Scene One: Left alone, Brutus broods over his involvement in Caesar’s assassination. Lucius brings Brutus the letter Cinna threw in his window. The other conspirators arrive and Cassius suggests they seal their bond with an oath, which Brutus scoffs at. After the men leave, Brutus’s wife Portia enters, distraught and concerned about her husband’s recent behavior. She begs Brutus to reveal his concern, and to prove her loyalty and strength to Brutus, she stabs herself in the leg. Brutus then promises to reveal the men’s plot to her at a later time. Scene Two: As the weather continues to set the mood, Calpurnia warns Caesar of her ominous dreams. Caesar orders the augerers to present a sacrifice and guide him. Calpurnia begs Caesar to stay home. A servant enters with the news that no heart was found within the sacrificed animal, therefore the augerers also suggest that Caesar stay home. Convinced for a moment, Caesar tells Decius that he will not be leaving. After Decius tells Caesar that the men will make fun of his belief in his wife’s dreams, Caesar decides to go to the Capitol as planned. Scene Three: Artemidorus reads from a letter he plans to give to Caesar, warning him of his impending doom. Scene Four: Portia tells Lucius that she knows Brutus’s plans, even though Brutus has never had a chance to tell her. The Soothsayer meets them and tells them that he is on his way to the Capitol to see Caesar. Afraid that the Soothsayer knows more than he is telling, Portia sends Lucius to find out what is happening with Brutus.

Act Three

Scene One: As Caesar enters the Capitol, Artemidorus tries to make Caesar read the letter he has written, but Caesar refuses. The men gather and ambush Caesar. They stab Caesar to death, then bathe their hands with his blood. Antony, who had been distracted from the slaying, enters and pays his respects to Caesar, and feigns reconciliation with the conspirators. He then asks to speak at Caesar’s funeral. Despite several objections, Brutus gives Antony permission to speak. Left alone, Antony begs forgiveness and vows revenge for Caesar’s murder.

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Secondary Solutions

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Julius Caesar Literature Guide

Scene Two: Brutus and Cassius meet the Roman citizens and attempt to explain Caesar’s death. Brutus gives his speech, explaining that he had no other intentions than to protect the citizens of Rome. After feeling as if he has won the crowd to his side, Brutus introduces Antony, then leaves. In his famous speech, Antony convinces the citizens that Caesar’s death was wrong and that the conspirators should be punished. He stirs them to riot. Scene Three: Enraged by Antony’s speech, the citizens of Rome accost Cinna the poet, mistaking him for Cinna the conspirator.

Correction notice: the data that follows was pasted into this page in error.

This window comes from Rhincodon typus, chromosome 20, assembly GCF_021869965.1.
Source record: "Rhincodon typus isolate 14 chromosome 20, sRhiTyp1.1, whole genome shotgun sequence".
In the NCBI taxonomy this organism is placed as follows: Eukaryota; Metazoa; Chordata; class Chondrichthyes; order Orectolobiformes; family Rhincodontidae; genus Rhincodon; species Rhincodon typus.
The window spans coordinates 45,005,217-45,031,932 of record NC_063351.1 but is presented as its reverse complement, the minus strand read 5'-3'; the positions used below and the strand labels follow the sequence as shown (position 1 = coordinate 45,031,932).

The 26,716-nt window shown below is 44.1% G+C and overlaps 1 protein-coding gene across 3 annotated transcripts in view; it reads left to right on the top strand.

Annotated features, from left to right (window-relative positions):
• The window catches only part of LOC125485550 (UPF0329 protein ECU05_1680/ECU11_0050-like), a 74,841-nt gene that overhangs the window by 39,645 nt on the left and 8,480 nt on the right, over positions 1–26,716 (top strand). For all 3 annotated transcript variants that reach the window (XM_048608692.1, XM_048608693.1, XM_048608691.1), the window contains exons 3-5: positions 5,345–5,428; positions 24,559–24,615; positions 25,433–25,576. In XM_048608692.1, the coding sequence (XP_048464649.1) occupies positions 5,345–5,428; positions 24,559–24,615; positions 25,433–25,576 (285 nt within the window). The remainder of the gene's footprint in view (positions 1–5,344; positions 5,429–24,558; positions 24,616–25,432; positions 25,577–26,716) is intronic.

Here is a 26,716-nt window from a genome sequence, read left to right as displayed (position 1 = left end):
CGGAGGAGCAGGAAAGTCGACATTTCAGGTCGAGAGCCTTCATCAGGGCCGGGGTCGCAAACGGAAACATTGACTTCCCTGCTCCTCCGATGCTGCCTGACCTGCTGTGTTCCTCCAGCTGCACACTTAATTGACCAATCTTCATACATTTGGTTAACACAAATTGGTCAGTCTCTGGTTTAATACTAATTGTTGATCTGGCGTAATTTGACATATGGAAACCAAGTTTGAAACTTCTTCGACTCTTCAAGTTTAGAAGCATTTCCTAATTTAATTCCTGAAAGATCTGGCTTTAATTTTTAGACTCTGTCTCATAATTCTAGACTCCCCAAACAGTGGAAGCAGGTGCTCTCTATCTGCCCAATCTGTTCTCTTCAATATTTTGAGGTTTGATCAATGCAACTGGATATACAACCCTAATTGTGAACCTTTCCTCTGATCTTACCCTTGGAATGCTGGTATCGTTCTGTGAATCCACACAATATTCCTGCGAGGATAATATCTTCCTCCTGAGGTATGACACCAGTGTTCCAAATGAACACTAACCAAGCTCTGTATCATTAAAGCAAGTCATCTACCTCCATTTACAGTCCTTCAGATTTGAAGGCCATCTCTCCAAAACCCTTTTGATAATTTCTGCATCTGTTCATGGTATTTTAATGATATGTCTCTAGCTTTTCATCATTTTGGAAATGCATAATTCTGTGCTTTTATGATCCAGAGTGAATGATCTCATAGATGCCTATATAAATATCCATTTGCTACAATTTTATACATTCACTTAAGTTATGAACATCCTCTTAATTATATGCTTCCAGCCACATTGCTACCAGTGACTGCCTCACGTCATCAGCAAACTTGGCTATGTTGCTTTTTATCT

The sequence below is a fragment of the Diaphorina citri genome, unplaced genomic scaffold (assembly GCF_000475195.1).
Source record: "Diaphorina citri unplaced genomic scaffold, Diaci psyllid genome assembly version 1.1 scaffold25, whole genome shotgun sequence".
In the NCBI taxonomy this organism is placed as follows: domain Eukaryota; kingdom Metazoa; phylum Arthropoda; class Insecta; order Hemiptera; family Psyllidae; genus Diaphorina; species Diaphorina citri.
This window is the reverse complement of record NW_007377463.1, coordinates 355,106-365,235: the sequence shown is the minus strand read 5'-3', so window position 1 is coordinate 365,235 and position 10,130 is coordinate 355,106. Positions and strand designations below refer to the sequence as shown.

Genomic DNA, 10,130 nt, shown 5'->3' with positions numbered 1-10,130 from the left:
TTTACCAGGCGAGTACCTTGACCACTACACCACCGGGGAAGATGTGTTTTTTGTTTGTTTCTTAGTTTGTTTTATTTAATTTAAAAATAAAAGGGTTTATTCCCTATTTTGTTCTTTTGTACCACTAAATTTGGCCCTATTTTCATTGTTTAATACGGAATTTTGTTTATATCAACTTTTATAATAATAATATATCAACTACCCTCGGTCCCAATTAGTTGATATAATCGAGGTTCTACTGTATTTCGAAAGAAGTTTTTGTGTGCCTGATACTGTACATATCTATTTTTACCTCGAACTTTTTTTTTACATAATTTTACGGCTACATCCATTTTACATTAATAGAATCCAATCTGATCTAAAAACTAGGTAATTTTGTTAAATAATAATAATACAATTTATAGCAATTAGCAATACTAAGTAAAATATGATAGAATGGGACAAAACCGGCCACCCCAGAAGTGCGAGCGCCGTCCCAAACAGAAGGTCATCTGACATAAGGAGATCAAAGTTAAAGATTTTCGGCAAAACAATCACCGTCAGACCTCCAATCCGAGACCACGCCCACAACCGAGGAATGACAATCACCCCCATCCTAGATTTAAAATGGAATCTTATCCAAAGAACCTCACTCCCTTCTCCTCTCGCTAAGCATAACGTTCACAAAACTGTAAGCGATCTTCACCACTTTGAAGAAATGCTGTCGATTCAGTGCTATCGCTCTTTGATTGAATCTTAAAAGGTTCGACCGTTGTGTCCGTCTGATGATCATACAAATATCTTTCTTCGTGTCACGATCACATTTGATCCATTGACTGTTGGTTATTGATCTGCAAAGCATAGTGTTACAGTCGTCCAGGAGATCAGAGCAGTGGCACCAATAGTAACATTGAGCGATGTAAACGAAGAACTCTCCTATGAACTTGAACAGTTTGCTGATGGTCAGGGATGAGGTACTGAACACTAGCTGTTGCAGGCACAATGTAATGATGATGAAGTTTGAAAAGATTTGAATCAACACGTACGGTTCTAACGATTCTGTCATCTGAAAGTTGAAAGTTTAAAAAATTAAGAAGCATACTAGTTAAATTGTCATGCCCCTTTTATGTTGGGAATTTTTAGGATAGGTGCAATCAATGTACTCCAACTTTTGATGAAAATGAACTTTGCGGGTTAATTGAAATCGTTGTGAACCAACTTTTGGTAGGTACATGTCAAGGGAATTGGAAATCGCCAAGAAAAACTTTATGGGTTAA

Act Four Scene One: Antony, Lepidus, and Octavius have joined to form the Second Triumvirate. They meet to decide who will be killed for their treason: Lepidus agrees to his brother’s death; Antony gives up a nephew. After Lepidus leaves, Antony confesses to Octavius his reservations about Lepidus’s abilities as a leader. Octavius defends Lepidus. They agree that they must strengthen their plans against Brutus and Cassius. Scene Two: Brutus complains to Titinius and Pindarus about Cassius’s recent behavior. Cassius arrives and expresses his own disappointment with Brutus. They agree to step inside Brutus’s tent to discuss their differences away from the eyes of their men. Scene Three: In the privacy of the tent, the men discuss their issues and get everything out into the open. Their relationship is falling apart, as Brutus accuses Cassius of accepting bribes. The two men quarrel until Cassius finally invites Brutus to kill him. They anxiously make amends. At this time, Cassius tells Brutus that Portia has killed herself. They make their plans for the attack at Philippi, then retire to bed. In his tent, Brutus asks his servant to play for him. Exhausted, his servant falls asleep. Brutus is then interrupted by Caesar’s ghost, who warns Brutus that they will meet again at Philippi.

Act Five

Scene One: At Philippi, Antony and Octavius wait for Brutus, Cassius and their army. The opposing sides meet, throw insults at each other, then challenge each other again. Before their fight escalates, they depart, ready to meet on the battlefield. Scene Two: The battle begins. Brutus sends Messala to Cassius, urging him to attack Octavius’s forces. Scene Three: Antony’s men encircle Cassius’s troops. Fearing that Titinius has been captured after receiving a false report, Cassius believes that the end is near. He asks Pindarus to stab him; Pindarus agrees. Minutes later, Titinius and Messala find Cassius’s body. When Messala leaves to send word of Cassius’s death, Titinius stabs himself with Cassius’s sword. Scene Four: The fight continues, and Young Cato is killed. Antony’s soldiers think they have captured Brutus, but it is actually Lucilius, claiming to be Brutus. Scene Five: Realizing he is losing the battle, Brutus asks his men to kill him. The men refuse. Finally, Strato agrees, and Brutus runs into his sword. Octavius, Antony, and the others enter, finding Brutus’s body. Antony commends Brutus’s noble fight, and promises a proper burial for the man who fought and died for the good of the citizens of Rome.

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Secondary Solutions

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Julius Caesar Literature Guide